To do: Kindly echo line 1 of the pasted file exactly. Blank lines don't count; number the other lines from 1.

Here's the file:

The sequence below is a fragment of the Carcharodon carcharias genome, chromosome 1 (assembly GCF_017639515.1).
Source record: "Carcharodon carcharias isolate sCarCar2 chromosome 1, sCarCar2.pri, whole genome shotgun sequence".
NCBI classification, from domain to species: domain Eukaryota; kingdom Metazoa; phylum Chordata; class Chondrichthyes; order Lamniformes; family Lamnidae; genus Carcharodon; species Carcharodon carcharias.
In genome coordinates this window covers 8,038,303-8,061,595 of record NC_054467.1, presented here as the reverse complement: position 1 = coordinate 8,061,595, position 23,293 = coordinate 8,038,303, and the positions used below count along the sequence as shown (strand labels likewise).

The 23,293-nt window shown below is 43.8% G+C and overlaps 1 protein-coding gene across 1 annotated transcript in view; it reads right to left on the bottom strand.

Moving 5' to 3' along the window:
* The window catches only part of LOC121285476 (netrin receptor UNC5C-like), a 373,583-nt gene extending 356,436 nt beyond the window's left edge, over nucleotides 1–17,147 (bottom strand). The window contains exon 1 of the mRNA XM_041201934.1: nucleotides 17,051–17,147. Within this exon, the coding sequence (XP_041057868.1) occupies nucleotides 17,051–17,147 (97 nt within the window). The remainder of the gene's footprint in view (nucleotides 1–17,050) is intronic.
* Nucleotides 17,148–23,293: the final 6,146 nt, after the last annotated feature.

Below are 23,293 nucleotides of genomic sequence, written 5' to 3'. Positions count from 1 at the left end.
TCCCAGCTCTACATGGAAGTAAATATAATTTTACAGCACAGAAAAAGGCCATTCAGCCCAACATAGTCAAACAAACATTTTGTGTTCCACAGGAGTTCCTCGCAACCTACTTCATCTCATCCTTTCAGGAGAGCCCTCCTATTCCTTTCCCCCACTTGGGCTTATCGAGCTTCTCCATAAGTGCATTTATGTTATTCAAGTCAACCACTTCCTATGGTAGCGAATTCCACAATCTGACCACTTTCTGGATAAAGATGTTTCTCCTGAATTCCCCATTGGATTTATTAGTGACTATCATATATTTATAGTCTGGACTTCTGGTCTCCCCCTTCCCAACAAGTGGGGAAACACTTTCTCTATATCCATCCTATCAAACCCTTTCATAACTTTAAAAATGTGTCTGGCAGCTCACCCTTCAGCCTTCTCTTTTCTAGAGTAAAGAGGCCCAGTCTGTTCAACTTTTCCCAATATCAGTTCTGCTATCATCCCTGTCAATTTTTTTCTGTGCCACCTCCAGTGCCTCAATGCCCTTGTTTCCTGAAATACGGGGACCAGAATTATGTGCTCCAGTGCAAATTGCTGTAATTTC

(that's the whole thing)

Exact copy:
The sequence below is a fragment of the Carcharodon carcharias genome, chromosome 1 (assembly GCF_017639515.1).